Tag Archives: NEW SONG

ASTR Has Been Waiting For You (NEW Music Video)

image

After an
almost excruciating wait, ASTR has finally released their new single, “Activate
Me”
. Originally intended to be released late February, the duo left fans in the
dark for months as the two worked, unbeknownst to the fans, on a music video.
Below is the product of their labors, a cold, dark video that suits perfectly the
abysmal aura of the band.

“Activate Me”
is co-produced by Rodney Jerkins (A.K.A. “Darkchild”), an American record producer
who’s worked with the greats (Michael Jackson, Mariah Carey, Whitney Houston,
just to name a few, he’s also worked with popular artists of the day, like Rihanna,
Justin Beiber, and Lady GaGa.) Both band members Adam Palin and Zoe Silverman have expressed
in previous interviews a great admiration for the production giant, so I can
only imagine the enthusiasm that went into making this track.

As an ASTR
fan from the beginning, I could quickly hear the foreign influence in the
track. ASTR have always steered clear of the simplistic pop beat that is
present in the chorus of “Activate Me”, always opting for the more rhythmic beats
of hip-hop and R&B, as can be heard on the verses. Though Jerkins is an incredible
producer in his own right, I couldn’t help but feel that his presence on this
track was more of a burden than a blessing. The transition and flow of the song feels interrupted by the switch from the rhythmic beat of the verse to the
mechanic beat of the chorus.

That being
said, “Activate Me” is a strong track, perfectly foreshadowing the imminent release of their much-anticipated album. I highly recommend checking out ASTR’s EP, “Varsity”; it’s a perfect collection of moody electronic R&B tracks that sound both sinister and uplifting at the same time.

Stay tuned for more ASTR, these guys are hitting the music scene with
full force.

image

image
Alexander Bonilla

New Song: Alina Baraz & Galimatias – Can I

image

The chill duo have released another track, and “Can I” is in
keeping with the glue-covered sound they have created. This track sounds as if
it was composed in the warm depths of a tropical ocean, swaying softly to the current,
only to surface when ethereal singer Alina Baraz needs a breath of air.

Much
like the rest of their work, the new track sounds as if it is meant to be heard
when under the water of the swimming pool, floating lazily as the warm lights dance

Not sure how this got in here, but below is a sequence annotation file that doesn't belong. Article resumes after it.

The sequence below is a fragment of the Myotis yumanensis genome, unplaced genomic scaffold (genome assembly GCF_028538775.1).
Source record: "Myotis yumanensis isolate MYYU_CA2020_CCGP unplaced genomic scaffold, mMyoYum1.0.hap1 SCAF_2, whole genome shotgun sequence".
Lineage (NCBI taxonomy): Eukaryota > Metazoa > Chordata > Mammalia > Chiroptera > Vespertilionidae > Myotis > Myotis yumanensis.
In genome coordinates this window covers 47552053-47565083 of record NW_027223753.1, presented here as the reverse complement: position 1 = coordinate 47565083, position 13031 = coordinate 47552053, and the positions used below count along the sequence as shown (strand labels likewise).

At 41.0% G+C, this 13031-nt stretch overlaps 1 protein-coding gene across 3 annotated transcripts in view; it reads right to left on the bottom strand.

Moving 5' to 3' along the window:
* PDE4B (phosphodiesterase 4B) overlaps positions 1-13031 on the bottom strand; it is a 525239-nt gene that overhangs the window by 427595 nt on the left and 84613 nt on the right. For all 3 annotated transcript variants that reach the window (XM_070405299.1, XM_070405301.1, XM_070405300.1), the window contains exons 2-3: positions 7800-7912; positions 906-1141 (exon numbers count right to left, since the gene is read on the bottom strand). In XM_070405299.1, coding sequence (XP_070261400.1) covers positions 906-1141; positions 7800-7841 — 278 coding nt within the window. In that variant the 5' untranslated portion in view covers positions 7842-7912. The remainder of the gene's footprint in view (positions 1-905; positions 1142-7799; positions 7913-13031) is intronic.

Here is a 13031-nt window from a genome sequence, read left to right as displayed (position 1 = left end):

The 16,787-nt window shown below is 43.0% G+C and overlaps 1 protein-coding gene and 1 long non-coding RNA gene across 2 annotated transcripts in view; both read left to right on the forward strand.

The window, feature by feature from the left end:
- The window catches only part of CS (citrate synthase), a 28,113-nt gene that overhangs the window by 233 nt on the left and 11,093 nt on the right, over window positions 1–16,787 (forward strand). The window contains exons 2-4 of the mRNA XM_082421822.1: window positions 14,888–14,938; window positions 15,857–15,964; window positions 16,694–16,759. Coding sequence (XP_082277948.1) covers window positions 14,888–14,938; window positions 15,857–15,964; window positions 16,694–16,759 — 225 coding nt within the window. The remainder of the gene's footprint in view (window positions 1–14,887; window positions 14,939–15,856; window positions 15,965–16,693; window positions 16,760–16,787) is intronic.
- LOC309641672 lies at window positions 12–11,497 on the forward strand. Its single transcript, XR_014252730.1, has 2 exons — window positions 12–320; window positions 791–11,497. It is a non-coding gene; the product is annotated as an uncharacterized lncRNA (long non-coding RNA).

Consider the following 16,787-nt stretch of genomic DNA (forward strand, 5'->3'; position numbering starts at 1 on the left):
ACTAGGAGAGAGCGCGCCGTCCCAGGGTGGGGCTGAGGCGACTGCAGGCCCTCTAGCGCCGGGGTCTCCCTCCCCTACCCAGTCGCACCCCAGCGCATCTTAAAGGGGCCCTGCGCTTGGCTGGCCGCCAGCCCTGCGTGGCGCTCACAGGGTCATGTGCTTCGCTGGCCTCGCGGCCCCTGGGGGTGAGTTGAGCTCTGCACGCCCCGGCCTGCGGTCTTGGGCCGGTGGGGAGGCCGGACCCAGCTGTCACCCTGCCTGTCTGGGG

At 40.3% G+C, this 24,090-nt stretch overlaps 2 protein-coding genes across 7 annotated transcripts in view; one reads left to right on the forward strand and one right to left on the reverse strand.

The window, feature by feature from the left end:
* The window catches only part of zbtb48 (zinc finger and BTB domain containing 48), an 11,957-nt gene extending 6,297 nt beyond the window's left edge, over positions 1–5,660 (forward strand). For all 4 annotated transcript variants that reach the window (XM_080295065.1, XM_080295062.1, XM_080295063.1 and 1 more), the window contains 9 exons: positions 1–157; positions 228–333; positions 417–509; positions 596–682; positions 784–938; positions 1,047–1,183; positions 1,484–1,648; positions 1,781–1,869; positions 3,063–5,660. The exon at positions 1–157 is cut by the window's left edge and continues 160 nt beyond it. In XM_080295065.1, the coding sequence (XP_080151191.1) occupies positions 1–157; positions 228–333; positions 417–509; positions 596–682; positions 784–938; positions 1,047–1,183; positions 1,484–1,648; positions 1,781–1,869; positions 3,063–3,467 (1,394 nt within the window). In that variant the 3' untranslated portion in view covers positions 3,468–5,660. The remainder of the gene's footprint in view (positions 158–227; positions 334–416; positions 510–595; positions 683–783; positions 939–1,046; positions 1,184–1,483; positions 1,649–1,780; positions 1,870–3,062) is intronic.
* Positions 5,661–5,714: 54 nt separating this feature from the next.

beneath the calm surface.

Alina has a beautiful voice, and the airy way in
which she sings really compliments the tracks Danish producer Galimatias creates. The mixing of
sultry voice and sultry instrumentals laden with piano riffs and smooth bass could make any cloudy day feel warm.

I
can’t stress enough the amount of warmth that comes from their tracks. They bring to mind the soft flames that would sway back and forth in slow motion on the candle
wick at night. They’re like the sunlit patch of kitchen or living room floor
that you would take a nap on when you were a kid. They’re the warm steam coming
out of the showerhead, the warm touch of a loved one. 

The pair have been working together
for around a year now and have gathered quite a following after their debut, “Drift”. Below is their most popular tracks, “Fantasy.” I
highly suggest taking a listen, they’ve created something absolutely beautiful.

image
Alexander Bonilla

New Track: Earl Sweatshirt – Solace

image

Earl
Sweatshirt
is one of the most talented rappers out right now. He
produces a lot of his own beats and flows over them like none other.

Earl is plagued by
depression. He talks about a lot of his issues in his music. His latest album was aptly
titled I Don’t Like Shit, I Don’t Go
Outside.

With Solace, he bares himself like never
before. Earl dropped Solace on
YouTube earlier this week, without warning. He raps about
his sadness and pain with brutal honesty. Solace is a ten
minute voyage into Earl’s stormy mind. I’ve never heard anything quite like it,
simultaneously stark and beautiful.

The YouTube
description for Solace is succinct: “music from when i hit the bottom and found something.”
There isn’t a video to accompany the song. There’s just a plain, pink square
for us to stare at.

Solace doesn’t have a hook. It doesn’t
need one. Haunting instrumentals ebb and flow and transform. Earls three verses
are mostly mumbled and slurry, to good effect. His voice conveys his
hopelessness better than any words could.

Which
isn’t to say that the lyrics here aren’t powerful. Bars like “I spent days
faded and anemic/You